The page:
|System: Xbox One, Xbox 360, PS3, PS4, Wii U|
|Players: 1 (2+ Online)|
|Screen Resolution: 480p-1080p|
by Angelo D'Argenio
E3 2013 gave us a chance to check out the latest in the Just Dance franchise, Just Dance 2014. Having abandoned the conventional numbering scheme, Just Dance 2014 pretty much confirms that the game will be getting yearly installments. So how does Just Dance 2014 differ from Just Dance games of the past?
To be honest? Not very much. When stepping up to the game’s elaborate E3 stage, I expected to be shown a brand-new game mode or some sort of awesome new user interface. But in reality, Just Dance 2014 is pretty much the same as every other Just Dance game, or for that matter, any dance game that uses motion controls.
Just Dance 2014 will be coming out on every platform, which means you basically just choose your motion-control peripheral of choice and run with it. The Wii U will utilize Wiimote control, which means that the only thing the game is actually checking for is the motion of your Wiimote hand. Every other platform actually utilizes their camera though, so that means the Kinect for the Xbox 360, the PlayStation Eye for the PS3, and the newfangled next-generation cameras for the PS4 and the Xbox One will track dance movements without an extra accessory.
One of the cool new features in Just Dance 2014 is the ability for different players to dance in different routines. Usually, this means two players dance one set of commands while two players dance another, or one player dances a lead routine while the other dances backup routines. It makes the whole game feel a lot more organic, like real dancing rather than a motion-controlled DDR. Well, it feels as real as choreographed dancing ever feels, that is.
While we didn’t get to try it out, Just Dance 2014 will also come with a new karaoke mode, which does pretty much what you would expect it to. It asks one player to sing the lyrics to a song while other players dance around him. Just Dance’s karaoke mode requires a console with a built-in microphone (no word yet if the mode will function with any purchasable microphone accessory). This means you are probably looking at the Xbox 360 or next-generation consoles only for this mode. (The Wii U, though it has a microphone, does not have this mode.) What’s cool is that you can sing directly into your Kinect, Kinect 2, or new PlayStation Eye without another microphone peripheral. What’s not cool is that this opens up the door to singing and dancing at the same time, which is bound to make us all look like tools.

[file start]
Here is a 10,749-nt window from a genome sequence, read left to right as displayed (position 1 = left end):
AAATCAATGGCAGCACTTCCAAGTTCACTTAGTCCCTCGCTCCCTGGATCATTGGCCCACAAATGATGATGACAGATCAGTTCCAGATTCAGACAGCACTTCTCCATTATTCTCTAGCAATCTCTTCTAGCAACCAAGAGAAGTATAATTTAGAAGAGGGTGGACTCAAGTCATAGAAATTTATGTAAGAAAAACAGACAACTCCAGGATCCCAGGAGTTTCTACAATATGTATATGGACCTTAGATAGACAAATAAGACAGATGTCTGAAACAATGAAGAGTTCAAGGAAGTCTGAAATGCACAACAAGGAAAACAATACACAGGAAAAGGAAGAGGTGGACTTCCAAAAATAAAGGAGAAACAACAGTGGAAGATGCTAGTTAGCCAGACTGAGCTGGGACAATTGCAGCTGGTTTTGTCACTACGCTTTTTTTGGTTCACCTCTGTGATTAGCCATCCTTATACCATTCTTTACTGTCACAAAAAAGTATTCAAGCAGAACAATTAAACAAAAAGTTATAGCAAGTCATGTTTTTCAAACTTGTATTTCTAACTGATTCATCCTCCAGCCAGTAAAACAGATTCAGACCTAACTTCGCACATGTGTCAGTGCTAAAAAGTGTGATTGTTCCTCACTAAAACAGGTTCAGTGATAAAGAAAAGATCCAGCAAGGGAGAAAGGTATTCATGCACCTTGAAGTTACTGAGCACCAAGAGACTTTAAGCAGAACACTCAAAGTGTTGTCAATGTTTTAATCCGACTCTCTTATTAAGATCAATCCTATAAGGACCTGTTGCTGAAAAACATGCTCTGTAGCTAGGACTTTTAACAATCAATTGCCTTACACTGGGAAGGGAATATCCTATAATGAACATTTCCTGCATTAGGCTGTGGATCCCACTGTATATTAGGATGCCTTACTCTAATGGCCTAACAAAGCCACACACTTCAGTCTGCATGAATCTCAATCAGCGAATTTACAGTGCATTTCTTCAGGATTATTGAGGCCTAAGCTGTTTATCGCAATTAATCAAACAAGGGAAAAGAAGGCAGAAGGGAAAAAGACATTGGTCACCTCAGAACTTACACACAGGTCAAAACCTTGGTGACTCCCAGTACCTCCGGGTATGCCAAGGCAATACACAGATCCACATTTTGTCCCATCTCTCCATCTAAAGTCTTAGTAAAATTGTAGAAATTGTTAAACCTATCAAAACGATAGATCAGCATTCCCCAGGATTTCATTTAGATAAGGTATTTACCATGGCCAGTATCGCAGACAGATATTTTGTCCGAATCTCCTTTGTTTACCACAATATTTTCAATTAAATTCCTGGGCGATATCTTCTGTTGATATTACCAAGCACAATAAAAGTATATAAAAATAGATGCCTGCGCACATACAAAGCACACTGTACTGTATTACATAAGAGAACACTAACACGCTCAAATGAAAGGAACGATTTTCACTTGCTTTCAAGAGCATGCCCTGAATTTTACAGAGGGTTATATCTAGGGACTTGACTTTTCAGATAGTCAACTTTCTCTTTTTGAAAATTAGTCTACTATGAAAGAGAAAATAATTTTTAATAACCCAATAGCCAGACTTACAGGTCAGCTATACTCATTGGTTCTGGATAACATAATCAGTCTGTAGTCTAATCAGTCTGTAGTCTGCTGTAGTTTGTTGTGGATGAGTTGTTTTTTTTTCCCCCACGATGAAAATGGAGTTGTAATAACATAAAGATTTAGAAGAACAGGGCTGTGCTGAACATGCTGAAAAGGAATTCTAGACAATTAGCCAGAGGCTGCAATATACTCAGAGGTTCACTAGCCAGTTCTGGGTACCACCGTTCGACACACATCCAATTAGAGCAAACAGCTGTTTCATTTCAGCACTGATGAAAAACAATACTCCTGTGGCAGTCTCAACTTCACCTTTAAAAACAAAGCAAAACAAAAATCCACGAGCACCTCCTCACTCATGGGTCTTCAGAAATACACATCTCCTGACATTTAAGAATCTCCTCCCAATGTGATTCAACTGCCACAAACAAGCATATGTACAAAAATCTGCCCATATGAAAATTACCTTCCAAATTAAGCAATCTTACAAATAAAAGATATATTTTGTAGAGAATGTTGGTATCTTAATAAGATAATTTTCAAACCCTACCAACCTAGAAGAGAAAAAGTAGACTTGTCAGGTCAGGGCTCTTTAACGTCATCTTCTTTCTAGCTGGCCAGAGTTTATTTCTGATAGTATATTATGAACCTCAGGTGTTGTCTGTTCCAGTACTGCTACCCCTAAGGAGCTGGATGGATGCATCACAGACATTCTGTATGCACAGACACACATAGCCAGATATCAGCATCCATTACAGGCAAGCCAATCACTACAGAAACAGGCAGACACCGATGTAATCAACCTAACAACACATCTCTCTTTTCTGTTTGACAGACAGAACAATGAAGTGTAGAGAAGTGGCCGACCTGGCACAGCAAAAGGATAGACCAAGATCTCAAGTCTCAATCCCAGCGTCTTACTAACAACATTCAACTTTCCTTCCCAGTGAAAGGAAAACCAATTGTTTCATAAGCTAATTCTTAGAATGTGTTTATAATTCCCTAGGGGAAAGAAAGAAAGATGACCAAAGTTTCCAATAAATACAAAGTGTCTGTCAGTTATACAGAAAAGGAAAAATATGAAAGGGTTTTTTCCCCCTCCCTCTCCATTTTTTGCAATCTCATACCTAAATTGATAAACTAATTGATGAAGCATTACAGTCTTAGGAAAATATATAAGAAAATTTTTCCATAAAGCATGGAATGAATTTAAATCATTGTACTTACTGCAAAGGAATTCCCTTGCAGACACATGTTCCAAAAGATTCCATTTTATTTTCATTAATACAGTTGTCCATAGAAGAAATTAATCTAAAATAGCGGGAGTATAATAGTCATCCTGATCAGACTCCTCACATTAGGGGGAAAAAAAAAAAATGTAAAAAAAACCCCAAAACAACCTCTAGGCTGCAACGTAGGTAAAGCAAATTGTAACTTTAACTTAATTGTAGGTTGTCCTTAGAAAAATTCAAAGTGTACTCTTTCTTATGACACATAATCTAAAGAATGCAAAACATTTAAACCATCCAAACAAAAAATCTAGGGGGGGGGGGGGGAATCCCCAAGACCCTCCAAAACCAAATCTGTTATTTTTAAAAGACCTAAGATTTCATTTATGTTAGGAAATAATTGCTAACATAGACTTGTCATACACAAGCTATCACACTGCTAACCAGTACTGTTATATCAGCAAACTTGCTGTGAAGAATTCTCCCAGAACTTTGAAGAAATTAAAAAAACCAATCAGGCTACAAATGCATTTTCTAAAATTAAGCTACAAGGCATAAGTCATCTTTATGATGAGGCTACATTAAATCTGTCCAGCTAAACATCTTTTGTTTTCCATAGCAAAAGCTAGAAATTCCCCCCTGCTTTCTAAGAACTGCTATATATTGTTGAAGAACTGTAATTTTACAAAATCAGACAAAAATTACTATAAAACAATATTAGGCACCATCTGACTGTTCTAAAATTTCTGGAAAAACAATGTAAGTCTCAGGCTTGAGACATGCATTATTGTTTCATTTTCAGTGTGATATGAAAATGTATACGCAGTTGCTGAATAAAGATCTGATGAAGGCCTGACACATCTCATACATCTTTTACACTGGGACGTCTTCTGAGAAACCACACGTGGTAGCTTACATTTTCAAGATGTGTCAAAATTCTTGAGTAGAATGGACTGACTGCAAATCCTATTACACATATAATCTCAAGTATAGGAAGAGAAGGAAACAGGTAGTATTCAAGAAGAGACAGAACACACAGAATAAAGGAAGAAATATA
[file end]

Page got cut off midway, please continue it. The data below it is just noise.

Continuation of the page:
The Wii U version of the game will be bringing back the Puppet Master mode from last year’s Just Dance. Renamed Party Master mode, this allows one player with a GamePad to continually change the game’s rules, songs, moves, and more for four other players dancing with Wiimotes. Basically, it’s a huge way to troll your friends.
Just Dance 2014’s most advertised new feature is the ability to have six players dancing at once. This was one of the few new features we actually got to experience at E3 even though it was a bit cramped on the stage. It works the way you would expect it to work, with your motion-sensing camera of choice modeling several different bodies dancing all at once. On the plus side, it seems like the camera has no problem tracking people, even when they are partially obscured by the bodies of other players. This means that six players can play without having a warehouse-sized living room.
There are also a variety of new online multiplayer modes available as well. For example, there is a new mode that will allow players to dance against each other’s “ghosts”; essentially, this means players can dance with others without the others actually being present to dance. There is also a new World Dance Floor mode that allows you to match yourself up against other dancers from all over the world in a variety of challenges. All players will dance to the same playlist, which allows them to compete on leaderboards against each other.
Of course, no next-generation game would be complete without a variety of social media features, and Just Dance 2014 is no exception. The game will let you record clips of yourself dancing and singing, and you can then share those clips to Facebook, Twitter, or the Just Dance Autodance network. For the life of me, I can’t understand why someone would want to willingly share pictures of them making an ass out of themselves in front of their Kinect. Maybe the game will take a video of you without you even knowing.
Overall, theJust Dance 2014 E3 demo was fun, but I can’t say that it did much to tell me what the game will be like. Sure, it was fun dancing with other members of the gaming media, but it didn’t really show off any of these new features. At least this means that Just Dance 2014 will be fun for the same reason prior Just Dance titles were fun, even without all the extra bells and whistles.
Date: July 30, 2013